Drink in the romance of a winter storm on Vancouver Island’s west coast. Photo: Deddeda/Alamy
Cedar benches above the lobby, one of many prime storm-watching spots at the new Black Rock Oceanfront Resort. Photo: Courtesy of Black Rock Oceanfront Resort.
All rooms boast kitchens (and either an ocean or rain forest view). Photo: Courtesy of Black Rock Oceanfront Resort.
The cozy-sleek lobby; surfers capitalize on winter’s 20-foot swells. Photo: Courtesy of Black Rock Oceanfront Resort.
Photo: Christopher Morris/Corbis
The rain comes down sideways up here. Dark skies blend seamlessly with the sea, and giant waves consume black rocks in bursts of white. It’s easy to see why the western coast of Vancouver Island has often been called the Graveyard of the Pacific; it has a history of taking down ships as if that were a national hobby. Not to worry. You have a fire roaring. You’re sipping one of those British Columbian pinots. (Who knew—good wine in Canada!) And you’re watching Poseidon’s wrath through the floor-to-ceiling windows of your suite at Black Rock Oceanfront Resort in Ucluelet (pop. 1,600), Ukee for short.
With something like 10 to 12 storms per month between November and March, often packing hurricane-force winds and 20-foot seas, storm watching has become almost as popular as hockey in these parts, and Ukee is one of the best places to witness the action. The quaint fishing town has somehow stayed off B.C.’s major tourist radar while offering most of what you want out of Canada: black bears meandering out of the brush; great snowy peaks that descend to long, sandy beaches; wind-sheltered areas of Barkley Sound that are perfect for kayaking; and, with the opening of Black Rock, the town’s first full-service resort and spa, a ringside seat for the storms. Imagine, too, being at the heart of the tempest while dining on gourmet fare such as maple-candied coho salmon or Valencia orange–glazed duck breast with spring leek risotto and braised beets. That’s what you’ll do at Fetch, Black Rock’s elegant French-influenced restaurant.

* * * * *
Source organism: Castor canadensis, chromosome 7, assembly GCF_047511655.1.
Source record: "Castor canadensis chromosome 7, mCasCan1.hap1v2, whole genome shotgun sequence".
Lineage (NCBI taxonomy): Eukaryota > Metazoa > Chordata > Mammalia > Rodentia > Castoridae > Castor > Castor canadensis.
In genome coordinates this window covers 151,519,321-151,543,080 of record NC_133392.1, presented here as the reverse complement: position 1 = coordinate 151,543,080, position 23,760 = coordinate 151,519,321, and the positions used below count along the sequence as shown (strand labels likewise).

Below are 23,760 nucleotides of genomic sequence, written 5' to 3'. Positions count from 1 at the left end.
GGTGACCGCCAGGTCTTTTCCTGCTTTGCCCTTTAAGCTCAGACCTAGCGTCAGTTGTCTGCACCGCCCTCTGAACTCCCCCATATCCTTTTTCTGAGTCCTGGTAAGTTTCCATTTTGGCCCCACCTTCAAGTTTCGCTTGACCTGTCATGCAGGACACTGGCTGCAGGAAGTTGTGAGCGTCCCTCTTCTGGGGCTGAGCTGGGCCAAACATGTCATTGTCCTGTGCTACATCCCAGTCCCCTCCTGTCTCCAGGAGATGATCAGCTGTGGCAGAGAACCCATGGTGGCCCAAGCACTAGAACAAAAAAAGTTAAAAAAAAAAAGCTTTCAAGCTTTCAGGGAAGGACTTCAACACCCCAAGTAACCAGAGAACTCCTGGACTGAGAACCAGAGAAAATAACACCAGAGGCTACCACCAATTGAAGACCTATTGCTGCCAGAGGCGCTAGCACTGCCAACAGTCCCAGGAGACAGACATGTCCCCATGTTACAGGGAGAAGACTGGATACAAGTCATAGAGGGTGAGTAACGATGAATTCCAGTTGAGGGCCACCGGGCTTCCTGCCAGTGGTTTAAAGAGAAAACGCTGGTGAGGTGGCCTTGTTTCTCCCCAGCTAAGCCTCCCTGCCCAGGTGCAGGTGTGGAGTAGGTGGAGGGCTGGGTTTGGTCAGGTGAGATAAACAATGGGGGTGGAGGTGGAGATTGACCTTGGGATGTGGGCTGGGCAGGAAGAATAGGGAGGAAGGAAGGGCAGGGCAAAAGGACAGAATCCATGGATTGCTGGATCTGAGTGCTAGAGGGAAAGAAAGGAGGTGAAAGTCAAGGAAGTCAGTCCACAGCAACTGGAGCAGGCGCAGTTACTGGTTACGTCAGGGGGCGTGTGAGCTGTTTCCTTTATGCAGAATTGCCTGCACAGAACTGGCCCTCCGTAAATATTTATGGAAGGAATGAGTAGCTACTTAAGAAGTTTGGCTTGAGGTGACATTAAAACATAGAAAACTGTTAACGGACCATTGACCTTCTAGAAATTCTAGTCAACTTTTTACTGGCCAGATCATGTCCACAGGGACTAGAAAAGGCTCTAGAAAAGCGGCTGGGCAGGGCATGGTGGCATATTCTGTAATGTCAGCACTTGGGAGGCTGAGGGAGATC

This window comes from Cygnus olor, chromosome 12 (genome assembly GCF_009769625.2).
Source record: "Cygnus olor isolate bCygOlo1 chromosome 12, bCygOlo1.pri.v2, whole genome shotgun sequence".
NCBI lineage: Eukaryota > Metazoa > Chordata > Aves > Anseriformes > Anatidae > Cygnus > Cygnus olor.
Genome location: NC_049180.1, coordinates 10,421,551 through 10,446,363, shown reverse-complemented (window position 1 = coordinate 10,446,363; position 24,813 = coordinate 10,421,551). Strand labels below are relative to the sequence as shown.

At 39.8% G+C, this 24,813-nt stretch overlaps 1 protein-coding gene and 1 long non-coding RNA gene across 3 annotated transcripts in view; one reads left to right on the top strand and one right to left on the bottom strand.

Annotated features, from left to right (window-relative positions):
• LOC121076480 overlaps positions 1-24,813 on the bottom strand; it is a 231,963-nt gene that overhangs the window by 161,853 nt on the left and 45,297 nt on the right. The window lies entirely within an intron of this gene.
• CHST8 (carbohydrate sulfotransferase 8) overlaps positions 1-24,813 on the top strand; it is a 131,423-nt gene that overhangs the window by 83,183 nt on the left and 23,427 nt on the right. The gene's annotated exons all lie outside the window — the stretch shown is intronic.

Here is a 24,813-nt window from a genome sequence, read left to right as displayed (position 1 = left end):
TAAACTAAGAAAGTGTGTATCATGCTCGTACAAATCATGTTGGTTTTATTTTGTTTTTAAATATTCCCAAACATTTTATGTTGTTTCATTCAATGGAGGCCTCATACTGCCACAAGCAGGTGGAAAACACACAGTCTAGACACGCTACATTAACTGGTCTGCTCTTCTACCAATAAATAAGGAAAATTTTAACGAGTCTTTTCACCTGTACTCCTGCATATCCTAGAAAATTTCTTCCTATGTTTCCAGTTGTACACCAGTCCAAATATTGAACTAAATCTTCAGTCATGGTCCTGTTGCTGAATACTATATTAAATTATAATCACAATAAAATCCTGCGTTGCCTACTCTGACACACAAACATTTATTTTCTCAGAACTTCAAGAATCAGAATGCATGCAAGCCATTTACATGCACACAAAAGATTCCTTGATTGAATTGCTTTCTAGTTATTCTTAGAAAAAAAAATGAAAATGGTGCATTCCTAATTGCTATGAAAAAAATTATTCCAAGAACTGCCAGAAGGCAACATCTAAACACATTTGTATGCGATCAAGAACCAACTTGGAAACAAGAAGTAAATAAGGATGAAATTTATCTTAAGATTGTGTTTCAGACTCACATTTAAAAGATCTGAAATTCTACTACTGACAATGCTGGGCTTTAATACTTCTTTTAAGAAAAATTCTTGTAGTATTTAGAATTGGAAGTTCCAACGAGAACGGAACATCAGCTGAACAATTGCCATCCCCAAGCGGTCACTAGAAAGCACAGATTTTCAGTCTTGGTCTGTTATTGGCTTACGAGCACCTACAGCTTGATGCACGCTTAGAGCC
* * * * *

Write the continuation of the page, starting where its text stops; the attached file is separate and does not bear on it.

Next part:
When the sun finally does break through, it’s all about hitting the water. Sean Jensen of Ukee Surf School is happy to pick you up in his converted mail truck, complete with Sasquatch emblem, for a surfing—that’s right, surfing—lesson at one of the several nearby breaks that range from easy to epic. There may be snow on the sand, but the wetsuits these days make it possible to actually enjoy the pristine clarity of these waters—and with luck, you’ll find yourself sharing them with an orca pod. Surf and kayak sessions (Majestic Ocean Kayaking offers rentals and lessons) should be followed by a 90-minute speedboat trip to Hot Springs Cove, off the coast near the town of Tofino, a town 30 minutes up the road from Black Rock. The volcanic water, heated to around 105 degrees, cascades into five separate boulder-encrusted pools, the lowest of which is mixed with bursts of cold saltwater from the sound.
Any huge storms on the horizon that might cancel that two-hour flight home? Here’s hoping.
An evening north
Spending time in the slightly more bustling town of Tofino, a 30-minute drive from Ukee, isn’t unlike finding yourself in the Canadian version of Oahu: Surf shops blend with ruggedly modern restaurants like Shelter (Jack Johnson riffs, snowy surf videos, salmon rice bowls) and romantic spots such as Sobo (candlelit dining that could include local mussels and clams in a tomato, saffron, and leek broth).